Monday, May 20, 2013

Economic growth in the Cote d'Ivoire

The Guardian reports on the economic boom in the Cote d'Ivoire:
Construction sites loom at every twist and turn of the super six-lane highways that weave around the √Čbri√© lagoon in the heart of Abidjan. Roads are being widened. New apartment blocks and shopping malls are joining 1970s skyscrapers on the skyline. And the final touches on a shiny new high-rise tower signal the African Development Bank's return after more than a decade.
Two years after the post-election conflict, when more than 3,000 people were killed, Ivory Coast's economy is bouncing back. With the country relieved of nearly $8bn (£5bn) in debt after reaching completion point of the heavily indebted poor countries initiative, investors are returning and GDP climbed to 9.8% last year.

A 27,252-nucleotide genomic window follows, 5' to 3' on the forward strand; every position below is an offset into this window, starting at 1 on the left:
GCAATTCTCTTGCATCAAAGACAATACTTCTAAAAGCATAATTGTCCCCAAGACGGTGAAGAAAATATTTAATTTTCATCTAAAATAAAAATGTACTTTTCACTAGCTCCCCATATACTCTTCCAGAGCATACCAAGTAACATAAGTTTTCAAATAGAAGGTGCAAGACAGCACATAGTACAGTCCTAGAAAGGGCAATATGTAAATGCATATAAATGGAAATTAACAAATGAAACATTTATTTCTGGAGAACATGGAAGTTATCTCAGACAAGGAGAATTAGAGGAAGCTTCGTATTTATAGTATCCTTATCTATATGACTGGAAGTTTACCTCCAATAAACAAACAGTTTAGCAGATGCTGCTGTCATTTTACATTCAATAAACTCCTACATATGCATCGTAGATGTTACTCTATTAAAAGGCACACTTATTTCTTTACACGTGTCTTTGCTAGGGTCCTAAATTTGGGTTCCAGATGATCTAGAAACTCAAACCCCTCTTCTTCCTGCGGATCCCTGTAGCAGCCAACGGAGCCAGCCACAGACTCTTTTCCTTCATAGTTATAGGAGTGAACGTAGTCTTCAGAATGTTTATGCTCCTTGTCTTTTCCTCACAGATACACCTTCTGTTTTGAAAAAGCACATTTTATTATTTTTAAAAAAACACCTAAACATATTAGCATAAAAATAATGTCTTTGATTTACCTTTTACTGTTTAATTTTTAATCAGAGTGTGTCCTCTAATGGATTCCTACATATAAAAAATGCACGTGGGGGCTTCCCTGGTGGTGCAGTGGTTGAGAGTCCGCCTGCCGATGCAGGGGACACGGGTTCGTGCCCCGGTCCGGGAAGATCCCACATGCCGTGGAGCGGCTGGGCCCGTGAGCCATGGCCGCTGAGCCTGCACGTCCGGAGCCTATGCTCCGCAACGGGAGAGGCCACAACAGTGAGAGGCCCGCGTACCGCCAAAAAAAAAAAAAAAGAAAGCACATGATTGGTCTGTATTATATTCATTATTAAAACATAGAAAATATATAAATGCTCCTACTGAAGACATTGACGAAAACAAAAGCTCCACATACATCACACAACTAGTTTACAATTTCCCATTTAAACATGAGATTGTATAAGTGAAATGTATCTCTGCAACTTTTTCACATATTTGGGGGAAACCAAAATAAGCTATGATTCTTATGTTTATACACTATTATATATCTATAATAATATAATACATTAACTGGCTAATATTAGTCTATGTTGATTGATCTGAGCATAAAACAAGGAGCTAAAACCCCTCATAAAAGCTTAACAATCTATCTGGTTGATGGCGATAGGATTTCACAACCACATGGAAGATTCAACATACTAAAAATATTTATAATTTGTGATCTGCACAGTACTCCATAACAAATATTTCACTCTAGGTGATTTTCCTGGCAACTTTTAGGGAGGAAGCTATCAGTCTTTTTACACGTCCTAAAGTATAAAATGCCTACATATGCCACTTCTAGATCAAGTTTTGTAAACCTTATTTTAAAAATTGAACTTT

"The recovery has been very impressive," said Marcelo Giugale, the World Bank's head of economic policy and poverty reduction in Africa, on a recent visit. "Not just economically speaking, but institutionally."
The economy is expected to grow another 8% in 2013, and the fiscal deficit will shrink from 4.7% to 3.2%.  The IMF also reports that the government is attempting to reform the cocoa sector, increase the supply of energy and create commercial courts that strengthen the business environment.

The initial Guardian article also details some of the problems with reconciliation, but I'm saving that for a separate post.


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